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Chirality in chemistry was first identified by the French physicist Biot in the early 1800s and in 1848, Louis Pasteur reported the first chiral separation of racemic sodium ammonium tartrate to obtain enantiomers of the racemic molecule. Van’t Hoff, the Dutch physical chemist, was the first to propose that the molecular basis of chirality was an asymmetric carbon center.

Enantiomers are mirror images of one another that are non-superimposable. Enantiomers, or optical isomers, rotate plane polarized light in different directions, whereas racemic mixtures are optically inactive.

Due to disastrous side-effects of some racemic drugs (most notably thalidomide) the FDA issued guidelines for development of new racemic drugs, requiring companies to evaluate and report pharmacology and toxicity profiles of a racemate and its enantiomers prior to beginning clinical trials. Clearly, the availability of appropriate analytical methods for determining/monitoring enantiomeric composition is critical to ascertain toxicity and biological activity of pure enantiomers or their mixtures.

In recent years, the use of chiral chromatography has become well accepted as an effective, rapid and direct method to obtain pure enantiomers. Chiral stationary phases (CSPs) must contain chiral selectors that provide enantiorecognition for chiral molecules. To be effective, a CSP must have different affinity for each of the two enantiomers in a racemic mixture.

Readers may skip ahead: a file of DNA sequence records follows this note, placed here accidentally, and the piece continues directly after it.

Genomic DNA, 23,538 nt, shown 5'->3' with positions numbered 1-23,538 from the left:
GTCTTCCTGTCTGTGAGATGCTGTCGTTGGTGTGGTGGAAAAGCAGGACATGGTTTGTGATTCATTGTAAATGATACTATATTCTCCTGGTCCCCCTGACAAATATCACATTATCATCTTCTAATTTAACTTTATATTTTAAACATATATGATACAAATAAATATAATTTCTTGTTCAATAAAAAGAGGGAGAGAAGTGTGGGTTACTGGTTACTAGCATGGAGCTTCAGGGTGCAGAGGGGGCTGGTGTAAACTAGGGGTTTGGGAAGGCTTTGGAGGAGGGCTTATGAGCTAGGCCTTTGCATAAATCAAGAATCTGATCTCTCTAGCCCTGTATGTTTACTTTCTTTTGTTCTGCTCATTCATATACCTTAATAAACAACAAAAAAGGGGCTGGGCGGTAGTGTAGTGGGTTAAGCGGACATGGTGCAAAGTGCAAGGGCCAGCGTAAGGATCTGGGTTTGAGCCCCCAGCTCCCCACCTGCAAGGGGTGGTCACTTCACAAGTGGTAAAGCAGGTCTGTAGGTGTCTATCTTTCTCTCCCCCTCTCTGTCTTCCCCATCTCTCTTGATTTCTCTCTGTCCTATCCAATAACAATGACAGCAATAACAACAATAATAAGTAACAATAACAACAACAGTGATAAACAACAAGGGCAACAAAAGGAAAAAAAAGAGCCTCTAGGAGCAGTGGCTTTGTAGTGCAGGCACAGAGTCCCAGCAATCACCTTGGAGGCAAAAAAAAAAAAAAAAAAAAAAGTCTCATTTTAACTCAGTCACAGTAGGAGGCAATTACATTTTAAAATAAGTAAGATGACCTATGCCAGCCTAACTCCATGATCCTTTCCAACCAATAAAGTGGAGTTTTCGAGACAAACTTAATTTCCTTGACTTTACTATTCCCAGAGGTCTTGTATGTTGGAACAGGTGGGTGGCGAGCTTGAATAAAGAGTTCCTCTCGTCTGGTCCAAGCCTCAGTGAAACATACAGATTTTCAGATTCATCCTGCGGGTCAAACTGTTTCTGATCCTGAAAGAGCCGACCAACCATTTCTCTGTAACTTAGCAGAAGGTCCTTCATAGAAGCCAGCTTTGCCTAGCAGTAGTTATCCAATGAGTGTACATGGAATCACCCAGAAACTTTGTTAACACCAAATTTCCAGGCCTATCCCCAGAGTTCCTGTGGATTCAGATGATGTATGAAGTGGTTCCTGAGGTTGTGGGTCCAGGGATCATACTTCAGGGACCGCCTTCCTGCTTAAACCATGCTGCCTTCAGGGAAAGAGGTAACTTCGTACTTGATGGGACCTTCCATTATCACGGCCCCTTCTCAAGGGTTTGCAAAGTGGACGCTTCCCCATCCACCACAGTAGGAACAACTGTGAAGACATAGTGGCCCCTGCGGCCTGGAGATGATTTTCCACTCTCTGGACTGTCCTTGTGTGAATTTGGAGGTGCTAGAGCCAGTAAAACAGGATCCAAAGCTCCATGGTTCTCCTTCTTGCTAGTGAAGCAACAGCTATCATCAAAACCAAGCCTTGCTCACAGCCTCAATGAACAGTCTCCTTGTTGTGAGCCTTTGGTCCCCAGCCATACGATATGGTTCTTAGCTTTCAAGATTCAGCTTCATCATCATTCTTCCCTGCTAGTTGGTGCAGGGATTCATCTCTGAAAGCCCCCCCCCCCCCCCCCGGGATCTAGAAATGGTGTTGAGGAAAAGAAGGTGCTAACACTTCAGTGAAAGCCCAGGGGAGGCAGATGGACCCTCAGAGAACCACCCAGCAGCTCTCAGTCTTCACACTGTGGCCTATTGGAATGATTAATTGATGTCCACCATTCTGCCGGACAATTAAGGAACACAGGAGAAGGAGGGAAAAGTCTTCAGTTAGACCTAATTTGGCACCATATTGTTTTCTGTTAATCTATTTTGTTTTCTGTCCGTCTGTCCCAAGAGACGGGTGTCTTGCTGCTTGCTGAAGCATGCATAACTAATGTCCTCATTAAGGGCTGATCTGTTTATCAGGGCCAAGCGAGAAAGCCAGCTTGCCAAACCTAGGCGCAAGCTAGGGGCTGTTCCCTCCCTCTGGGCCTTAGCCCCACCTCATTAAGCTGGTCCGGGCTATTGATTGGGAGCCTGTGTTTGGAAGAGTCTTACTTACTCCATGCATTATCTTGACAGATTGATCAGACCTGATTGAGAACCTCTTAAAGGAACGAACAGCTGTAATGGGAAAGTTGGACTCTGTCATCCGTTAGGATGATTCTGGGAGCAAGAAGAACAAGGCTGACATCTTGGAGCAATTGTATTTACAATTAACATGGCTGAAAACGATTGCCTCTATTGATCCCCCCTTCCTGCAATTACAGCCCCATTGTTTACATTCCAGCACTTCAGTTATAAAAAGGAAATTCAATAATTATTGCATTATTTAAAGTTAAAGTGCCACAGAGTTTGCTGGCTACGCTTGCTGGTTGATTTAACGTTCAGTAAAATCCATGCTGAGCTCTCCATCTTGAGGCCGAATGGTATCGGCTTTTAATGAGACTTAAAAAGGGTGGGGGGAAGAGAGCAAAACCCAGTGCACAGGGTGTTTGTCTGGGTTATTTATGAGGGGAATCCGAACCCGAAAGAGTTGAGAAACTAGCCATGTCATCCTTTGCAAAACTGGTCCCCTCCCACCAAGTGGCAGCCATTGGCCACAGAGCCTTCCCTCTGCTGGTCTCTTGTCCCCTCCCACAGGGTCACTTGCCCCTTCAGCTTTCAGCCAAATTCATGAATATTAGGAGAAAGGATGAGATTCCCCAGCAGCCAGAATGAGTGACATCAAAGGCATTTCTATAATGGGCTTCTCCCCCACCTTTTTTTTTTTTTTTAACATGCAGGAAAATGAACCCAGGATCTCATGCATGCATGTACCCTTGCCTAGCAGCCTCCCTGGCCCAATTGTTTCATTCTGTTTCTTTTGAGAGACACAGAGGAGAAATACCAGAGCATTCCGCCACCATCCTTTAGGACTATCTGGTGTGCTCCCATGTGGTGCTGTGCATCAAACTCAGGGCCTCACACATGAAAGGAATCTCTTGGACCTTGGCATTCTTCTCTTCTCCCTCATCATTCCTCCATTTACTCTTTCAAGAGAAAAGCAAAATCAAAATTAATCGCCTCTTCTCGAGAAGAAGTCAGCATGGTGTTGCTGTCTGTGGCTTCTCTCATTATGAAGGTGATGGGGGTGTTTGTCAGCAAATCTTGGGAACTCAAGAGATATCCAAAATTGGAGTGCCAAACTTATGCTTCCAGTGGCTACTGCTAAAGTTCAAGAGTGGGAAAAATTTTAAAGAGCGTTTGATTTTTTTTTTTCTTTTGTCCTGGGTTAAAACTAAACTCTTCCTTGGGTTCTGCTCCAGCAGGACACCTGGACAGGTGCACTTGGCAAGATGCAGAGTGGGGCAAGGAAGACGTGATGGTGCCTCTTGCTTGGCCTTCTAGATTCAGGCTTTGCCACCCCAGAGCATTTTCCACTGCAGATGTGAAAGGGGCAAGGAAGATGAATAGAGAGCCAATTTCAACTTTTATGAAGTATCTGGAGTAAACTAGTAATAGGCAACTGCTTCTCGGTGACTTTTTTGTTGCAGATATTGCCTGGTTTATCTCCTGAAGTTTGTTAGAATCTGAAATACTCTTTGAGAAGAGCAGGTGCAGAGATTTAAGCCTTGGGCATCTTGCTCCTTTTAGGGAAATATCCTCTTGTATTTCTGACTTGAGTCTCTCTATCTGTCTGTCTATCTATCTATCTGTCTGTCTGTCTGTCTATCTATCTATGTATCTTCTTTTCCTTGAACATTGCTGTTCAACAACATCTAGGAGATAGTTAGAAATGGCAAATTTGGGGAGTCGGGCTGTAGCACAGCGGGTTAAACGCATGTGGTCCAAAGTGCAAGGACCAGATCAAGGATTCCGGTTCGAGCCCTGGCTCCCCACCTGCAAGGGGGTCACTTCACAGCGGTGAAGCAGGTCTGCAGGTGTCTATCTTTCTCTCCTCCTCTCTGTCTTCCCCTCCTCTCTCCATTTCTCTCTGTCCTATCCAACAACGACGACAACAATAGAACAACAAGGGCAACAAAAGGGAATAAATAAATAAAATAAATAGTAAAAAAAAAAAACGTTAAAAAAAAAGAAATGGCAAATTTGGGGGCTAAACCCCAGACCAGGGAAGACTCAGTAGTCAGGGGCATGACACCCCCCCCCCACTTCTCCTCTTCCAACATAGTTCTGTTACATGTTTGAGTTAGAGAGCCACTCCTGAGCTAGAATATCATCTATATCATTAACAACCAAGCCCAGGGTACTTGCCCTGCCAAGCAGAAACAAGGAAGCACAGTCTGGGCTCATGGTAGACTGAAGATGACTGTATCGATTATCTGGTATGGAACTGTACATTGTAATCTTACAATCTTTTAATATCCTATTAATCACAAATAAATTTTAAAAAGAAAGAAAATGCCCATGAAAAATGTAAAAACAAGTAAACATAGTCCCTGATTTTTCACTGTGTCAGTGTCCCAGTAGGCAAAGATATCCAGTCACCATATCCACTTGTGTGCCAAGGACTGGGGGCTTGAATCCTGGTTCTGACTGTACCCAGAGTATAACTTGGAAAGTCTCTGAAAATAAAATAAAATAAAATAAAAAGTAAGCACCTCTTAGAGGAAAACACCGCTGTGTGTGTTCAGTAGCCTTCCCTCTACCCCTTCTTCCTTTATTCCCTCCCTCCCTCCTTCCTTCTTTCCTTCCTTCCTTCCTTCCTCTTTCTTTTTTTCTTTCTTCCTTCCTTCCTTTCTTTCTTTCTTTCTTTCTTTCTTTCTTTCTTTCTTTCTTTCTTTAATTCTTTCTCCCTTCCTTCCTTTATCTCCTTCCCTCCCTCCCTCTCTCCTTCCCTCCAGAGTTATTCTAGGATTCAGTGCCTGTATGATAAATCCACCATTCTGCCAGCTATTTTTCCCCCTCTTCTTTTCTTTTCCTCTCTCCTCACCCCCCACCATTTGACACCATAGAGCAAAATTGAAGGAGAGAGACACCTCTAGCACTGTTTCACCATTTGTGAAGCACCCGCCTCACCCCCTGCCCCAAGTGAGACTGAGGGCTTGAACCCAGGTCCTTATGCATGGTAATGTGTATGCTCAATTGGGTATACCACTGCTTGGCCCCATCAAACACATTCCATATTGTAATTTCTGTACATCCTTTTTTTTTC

There are a number of CSPs that are commercially available, but the most popular and effective are based on polysaccharides such as amylose and cellulose. These types of CSPs have been proven to be the most general and easy to use options for chiral chromatography.

Polysaccharide-derived chiral selectors were invented by Professor Yoshio Okamoto of Nagoya University in Japan, while he was conducting research in the field of synthetic optically active polymers. Daicel Corporation commercialized Professor Okamoto’s inventions, which are the foundation of the highly successful and widely used Daicel chiral stationary phases (CSPs) – Chiral Technologies’ core technology.

Our chiral chromatography products range from analytical columns, to preparative columns, to bulk CSP for commercial-scale separations, with particle sizes of the CSPs varying depending on the application.

More information on the application of these products can be found within this website.

To learn more about our core technology click here.

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Chiral Stationary Phases

Daicel CSPs are the most widely employed stationary phases used to isolate pure enantiomers. Pharmaceutical companies specifically employ chromatographic resolution methods to accelerate and meet small-molecule drug discovery and development milestones.

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Method Development Strategies

Chiral Technologies has recently made available comprehensive Screening Strategies for those customers who prefer to carry out custom method development in-house.

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Application Areas

Enantioselective chromatography is well adopted by pharmaceutical and agrochemical industries for effective separations of targeted chiral compounds. It is also well suited for separation of biomolecules such as chiral amino acids and peptides.